Not to be confused with a grain, quinoa is actually a type of seed with similar nutrients to grains. Packed with protein, beneficial unsaturated fats and a healthy dose of carbohydrates, quinoa can take the place of more traditional starches on your dinner plate, like rice. A big portion of the calories in quinoa come from carbohydrates; however, carbohydrates need to make up a large amount of your diet.
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Calories from Carbohydrates
A one-half cup serving of cooked quinoa has a total of 110 calories. Over 70 percent of those calories are from carbohydrates, with the remaining amount stemming from roughly equal amounts of protein and fat. Each gram of carbohydrate contains 4 calories. So the nearly 20 grams of carbohydrates in one-half cup of cooked quinoa give you almost 80 calories.
Function of Carbs
Digestible carbohydrates, like sugars and starches, go through a multitude of steps in your digestive tract to break them down. Sugars digest almost instantly in your gut, however, quinoa has just a trace amount of sugar -- less than 1 gram of sugar in one-half a cup. The majority of carbs in quinoa are starches, which digest at a slower rate than sugar. Eventually, they all wind up as glucose. Every cell in your body relies on glucose as a source of fuel to keep them going. The quick digestion of sugar provides glucose almost instantaneously, while the longer breakdown of starches give you a sustained glucose supply over time.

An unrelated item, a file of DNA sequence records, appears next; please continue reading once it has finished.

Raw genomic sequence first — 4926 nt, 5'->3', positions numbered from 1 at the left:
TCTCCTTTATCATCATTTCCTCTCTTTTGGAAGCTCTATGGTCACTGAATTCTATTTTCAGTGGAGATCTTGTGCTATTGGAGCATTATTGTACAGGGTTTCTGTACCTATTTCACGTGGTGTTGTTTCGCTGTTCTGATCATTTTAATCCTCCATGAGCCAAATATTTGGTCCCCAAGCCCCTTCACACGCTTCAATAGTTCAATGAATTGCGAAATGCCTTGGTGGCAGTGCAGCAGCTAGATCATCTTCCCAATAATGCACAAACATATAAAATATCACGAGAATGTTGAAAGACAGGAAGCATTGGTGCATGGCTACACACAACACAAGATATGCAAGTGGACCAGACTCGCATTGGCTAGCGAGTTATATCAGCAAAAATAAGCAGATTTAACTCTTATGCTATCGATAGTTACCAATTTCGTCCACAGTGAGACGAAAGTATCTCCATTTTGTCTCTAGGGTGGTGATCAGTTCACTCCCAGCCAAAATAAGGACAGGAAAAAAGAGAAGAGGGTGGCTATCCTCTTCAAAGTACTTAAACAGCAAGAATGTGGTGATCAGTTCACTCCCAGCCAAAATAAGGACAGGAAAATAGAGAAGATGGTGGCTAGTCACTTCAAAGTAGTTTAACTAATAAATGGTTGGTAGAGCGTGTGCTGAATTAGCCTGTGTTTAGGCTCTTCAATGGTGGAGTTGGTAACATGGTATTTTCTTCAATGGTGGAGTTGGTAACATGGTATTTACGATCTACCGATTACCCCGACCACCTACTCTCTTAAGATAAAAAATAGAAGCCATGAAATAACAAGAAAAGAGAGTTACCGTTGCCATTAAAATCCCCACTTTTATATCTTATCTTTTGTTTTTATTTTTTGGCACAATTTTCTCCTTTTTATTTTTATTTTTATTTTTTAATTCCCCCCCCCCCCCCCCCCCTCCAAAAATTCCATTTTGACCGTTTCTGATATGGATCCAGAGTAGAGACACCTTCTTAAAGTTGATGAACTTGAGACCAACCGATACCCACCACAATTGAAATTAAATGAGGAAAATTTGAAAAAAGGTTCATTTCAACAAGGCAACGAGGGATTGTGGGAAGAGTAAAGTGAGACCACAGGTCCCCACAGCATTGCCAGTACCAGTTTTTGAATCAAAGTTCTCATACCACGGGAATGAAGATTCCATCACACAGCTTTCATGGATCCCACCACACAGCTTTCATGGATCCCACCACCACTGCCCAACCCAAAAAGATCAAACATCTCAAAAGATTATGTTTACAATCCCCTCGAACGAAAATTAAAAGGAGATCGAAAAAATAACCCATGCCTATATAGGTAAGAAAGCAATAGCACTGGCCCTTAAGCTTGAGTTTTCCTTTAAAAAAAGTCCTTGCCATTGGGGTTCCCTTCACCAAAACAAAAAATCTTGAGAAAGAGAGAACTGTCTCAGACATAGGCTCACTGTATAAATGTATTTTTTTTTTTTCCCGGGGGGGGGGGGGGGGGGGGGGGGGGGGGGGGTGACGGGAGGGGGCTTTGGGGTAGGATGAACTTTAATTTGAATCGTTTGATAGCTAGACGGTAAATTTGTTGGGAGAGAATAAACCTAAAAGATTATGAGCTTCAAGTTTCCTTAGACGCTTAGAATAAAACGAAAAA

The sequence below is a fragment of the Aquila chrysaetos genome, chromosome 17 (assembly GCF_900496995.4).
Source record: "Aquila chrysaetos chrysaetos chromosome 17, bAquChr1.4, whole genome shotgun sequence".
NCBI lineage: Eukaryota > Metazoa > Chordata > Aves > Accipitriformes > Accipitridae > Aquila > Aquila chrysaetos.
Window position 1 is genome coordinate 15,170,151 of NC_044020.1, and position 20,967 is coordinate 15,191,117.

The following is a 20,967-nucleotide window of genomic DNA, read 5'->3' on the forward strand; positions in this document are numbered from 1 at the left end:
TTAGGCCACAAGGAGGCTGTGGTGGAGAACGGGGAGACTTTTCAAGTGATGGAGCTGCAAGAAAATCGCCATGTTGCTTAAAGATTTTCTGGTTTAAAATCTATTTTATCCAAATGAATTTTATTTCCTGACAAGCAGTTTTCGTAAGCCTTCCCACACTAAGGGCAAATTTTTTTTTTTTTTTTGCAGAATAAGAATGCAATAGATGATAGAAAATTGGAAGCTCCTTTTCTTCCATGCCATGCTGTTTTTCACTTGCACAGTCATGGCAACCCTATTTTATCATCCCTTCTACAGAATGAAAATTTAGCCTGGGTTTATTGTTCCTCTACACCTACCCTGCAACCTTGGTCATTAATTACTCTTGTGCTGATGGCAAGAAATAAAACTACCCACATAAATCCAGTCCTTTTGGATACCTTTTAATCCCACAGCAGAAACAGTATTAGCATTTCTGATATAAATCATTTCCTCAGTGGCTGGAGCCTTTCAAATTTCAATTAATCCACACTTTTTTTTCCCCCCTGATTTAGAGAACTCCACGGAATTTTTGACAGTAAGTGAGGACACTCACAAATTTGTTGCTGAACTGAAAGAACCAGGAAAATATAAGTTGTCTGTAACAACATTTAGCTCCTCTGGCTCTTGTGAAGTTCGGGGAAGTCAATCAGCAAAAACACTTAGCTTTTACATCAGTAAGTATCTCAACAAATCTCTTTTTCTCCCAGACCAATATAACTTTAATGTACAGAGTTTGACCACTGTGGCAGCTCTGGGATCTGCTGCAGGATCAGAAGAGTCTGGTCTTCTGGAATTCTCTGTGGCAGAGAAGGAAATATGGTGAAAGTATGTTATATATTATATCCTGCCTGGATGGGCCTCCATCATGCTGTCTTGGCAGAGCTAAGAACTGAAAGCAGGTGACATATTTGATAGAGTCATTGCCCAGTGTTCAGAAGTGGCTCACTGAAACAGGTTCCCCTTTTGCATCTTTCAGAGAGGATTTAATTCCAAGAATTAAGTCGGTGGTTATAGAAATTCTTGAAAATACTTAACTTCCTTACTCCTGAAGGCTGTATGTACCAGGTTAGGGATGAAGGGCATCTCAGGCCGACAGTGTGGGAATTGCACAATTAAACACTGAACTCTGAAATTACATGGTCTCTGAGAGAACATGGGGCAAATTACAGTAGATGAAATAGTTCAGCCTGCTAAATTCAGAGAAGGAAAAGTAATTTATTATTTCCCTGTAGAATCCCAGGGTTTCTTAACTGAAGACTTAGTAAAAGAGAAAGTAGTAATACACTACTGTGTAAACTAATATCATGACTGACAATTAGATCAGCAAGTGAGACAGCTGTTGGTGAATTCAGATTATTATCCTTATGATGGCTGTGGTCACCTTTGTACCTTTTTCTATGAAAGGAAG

Carbs in Your Diet
Because of the steady demand for glucose, the biggest percentage of your caloric intake needs to come from carbohydrates. Forty-five to 65 percent of the calories in your diet should stem from carbs. This means that if 2,000 calories a day seems to be typical for you, 900 to 1,300 of those calories should ideally come from carbs. Divide calories by 4 to convert to grams, if you’re keeping track of grams instead. In this case, you’ll need 225 to 325 grams of carbs daily. You’ll get just 6 to 8 percent of your total carb allowance for the day from a serving of quinoa, for a 2,000-calorie diet.
Some of the carbohydrates in quinoa are fiber. Your body doesn’t have the necessary enzymes to break down fiber, so it doesn’t add any calories to your diet. Instead of providing energy, fiber travels through your bowels, almost like a street sweeper cleaning up the path. As it moves along, it grabs on to waste and pushes it along, helping you have regular bowel movements. Fiber has a separate recommendation from digestible carbs that give you energy. For every 1,000 calories in your diet, you’ll need 14 grams of fiber, which adds up to 28 grams if you usually have 2,000 calories, the Dietary Guidelines for Americans 2010 states. Based on that 2,000-calorie diet, a one-half cup of cooked quinoa takes up nearly 10 percent of your daily fiber needs, giving you 2.6 grams.